Book Review: Native Son
On the heels of Harriet Stowe's Uncle Tom's Cabin, I quickly dove into Native Son by Richard Wright. Wright's modern work is now bordering on "classic" status for its engagement of race relations in early 20th century America.
Published in 1940, Native Son garnered much attention including scathing negativity from Wright's then friend James Baldwin. None of this is particularly surprising since the book takes places in 1930s Chicago, contains passages of rape and murder, and ignites conversations about racial strife and social mistreatment.
Wright's book centers around a young black man in his 20s named Bigger Thomas. The book consists mostly of internal monologue and narrator insights over a brief portion of Bigger's life and its important transitions.
I would prefer for the details of Wright's story to go unspoiled, but it bears stating that the actions surrounding Bigger Thomas in the book take a substantial emotional toll and inflict themselves on the character in a tumultuous way. Not only is the reader taken on their own roller coaster of events and emotions, but Bigger's own experience demands specific attention. Throughout the narrative, the philosophies behind characters are presented in conflict to one another with no clear superior. These philosophies present themselves in Bigger’s relationship to white people, his relationship to fellow blacks, and amid all that the social economics of communism and capitalism that enwrap the story.
Bigger’s engagement with the Dalton family and the communist Jan leads to a memorable final monologue that expands the story beyond even what Bigger Thomas understands. It is here that Wright’s actual voice is most likely to be heard and naturally it continues the most poignant discourse on racial strife, social discord, guilty consciences, and a general ignorance of the people who populate this world.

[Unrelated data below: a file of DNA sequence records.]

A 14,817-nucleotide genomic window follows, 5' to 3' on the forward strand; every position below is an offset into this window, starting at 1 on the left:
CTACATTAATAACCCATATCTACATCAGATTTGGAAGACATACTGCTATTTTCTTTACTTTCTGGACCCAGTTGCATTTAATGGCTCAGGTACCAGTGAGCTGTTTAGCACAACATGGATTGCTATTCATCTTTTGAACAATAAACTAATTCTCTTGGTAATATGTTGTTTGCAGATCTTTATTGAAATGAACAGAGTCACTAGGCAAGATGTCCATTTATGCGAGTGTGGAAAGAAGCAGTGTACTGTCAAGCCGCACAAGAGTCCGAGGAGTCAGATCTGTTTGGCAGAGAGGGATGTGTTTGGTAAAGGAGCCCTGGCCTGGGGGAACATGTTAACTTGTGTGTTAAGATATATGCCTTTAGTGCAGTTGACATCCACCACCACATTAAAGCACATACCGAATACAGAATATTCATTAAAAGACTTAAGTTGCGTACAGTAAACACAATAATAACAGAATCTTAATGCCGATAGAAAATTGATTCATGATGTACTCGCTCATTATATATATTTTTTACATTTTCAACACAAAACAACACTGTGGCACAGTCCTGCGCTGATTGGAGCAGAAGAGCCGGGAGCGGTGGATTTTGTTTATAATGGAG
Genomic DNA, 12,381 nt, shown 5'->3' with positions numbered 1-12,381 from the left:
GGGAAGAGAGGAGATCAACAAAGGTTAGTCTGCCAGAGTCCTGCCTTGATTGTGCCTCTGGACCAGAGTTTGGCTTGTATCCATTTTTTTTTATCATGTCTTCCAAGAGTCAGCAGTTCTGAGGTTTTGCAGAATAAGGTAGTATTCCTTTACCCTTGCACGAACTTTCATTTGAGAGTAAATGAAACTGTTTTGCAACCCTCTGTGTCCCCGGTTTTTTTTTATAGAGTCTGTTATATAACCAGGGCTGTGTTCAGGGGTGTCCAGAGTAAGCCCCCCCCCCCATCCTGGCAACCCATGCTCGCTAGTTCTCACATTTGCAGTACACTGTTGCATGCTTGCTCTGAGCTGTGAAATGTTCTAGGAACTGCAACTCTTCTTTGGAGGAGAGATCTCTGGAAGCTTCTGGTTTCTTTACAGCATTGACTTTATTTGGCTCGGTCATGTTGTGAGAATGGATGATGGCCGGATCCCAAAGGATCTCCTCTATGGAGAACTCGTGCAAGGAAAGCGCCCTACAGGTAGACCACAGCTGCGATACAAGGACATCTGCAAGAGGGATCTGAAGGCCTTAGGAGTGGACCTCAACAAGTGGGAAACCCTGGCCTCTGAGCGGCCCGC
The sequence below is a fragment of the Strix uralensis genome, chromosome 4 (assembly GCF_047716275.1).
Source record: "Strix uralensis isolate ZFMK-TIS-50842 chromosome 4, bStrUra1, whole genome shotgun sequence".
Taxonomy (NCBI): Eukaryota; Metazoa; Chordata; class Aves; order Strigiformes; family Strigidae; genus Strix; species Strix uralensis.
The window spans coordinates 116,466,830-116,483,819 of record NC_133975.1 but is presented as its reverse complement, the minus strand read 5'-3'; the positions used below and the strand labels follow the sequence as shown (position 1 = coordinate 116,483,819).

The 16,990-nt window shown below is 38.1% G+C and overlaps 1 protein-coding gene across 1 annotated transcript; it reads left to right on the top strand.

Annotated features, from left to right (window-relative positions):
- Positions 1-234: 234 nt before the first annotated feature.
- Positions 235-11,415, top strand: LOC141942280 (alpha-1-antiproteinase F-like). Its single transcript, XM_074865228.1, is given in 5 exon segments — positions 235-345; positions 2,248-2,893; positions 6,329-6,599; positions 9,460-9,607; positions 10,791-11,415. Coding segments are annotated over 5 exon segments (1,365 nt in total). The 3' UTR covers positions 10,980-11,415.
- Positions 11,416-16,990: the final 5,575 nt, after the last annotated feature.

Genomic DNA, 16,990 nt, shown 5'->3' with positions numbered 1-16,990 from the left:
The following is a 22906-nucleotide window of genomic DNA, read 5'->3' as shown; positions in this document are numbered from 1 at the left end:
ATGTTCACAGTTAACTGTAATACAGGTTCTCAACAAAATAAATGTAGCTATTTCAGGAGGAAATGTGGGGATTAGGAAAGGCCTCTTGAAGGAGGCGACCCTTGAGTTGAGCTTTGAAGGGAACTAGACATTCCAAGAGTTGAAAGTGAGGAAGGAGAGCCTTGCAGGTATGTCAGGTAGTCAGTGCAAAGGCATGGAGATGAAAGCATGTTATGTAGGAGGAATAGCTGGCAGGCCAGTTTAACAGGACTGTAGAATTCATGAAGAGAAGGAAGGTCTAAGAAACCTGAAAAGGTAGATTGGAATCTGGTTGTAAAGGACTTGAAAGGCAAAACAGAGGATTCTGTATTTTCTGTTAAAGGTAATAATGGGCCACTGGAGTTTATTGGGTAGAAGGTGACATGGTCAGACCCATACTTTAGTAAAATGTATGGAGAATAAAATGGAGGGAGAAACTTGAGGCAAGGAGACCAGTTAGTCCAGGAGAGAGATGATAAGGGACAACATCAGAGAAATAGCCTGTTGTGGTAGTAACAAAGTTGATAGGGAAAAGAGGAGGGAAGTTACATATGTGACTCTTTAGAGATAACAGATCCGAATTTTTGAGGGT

From a literary perspective, Wright’s writing is simple without being blunted. Bigger Thomas isn’t a protagonist in the proper and this permits Wright to present a conflicting and challenging character. Despite James Baldwin’s many disagreements with Native Son he could say, “No American Negro exists who does not have his private Bigger Thomas living in his skull.” For this reason alone, the free and roaming internal monologue of Wright’s novel is worthwhile.
Peter Francis James' reading of Native Son is spectacular. Without a doubt, it was the quality of reading that encourages one to read additional books from the reader. His voice is perfectly deep for the persistent monologue from Bigger Thomas. The pauses, inclination, and emotive quality bring to life the struggle and anxiety throughout the material.
In conclusion, Native Son was an incredibly challenging book. It was raw and cutting. I could sense myself in characters I didn’t like. I was challenged to ask who around me could relate to the experience of Bigger Thomas. Good literature asks hard questions and while I don’t anticipate being in complete agreement with Richard Wright, I can’t plug my ears to this challenging book. Native Son is a tour de force that leaves you raw whether or not you agree with the presiding thesis.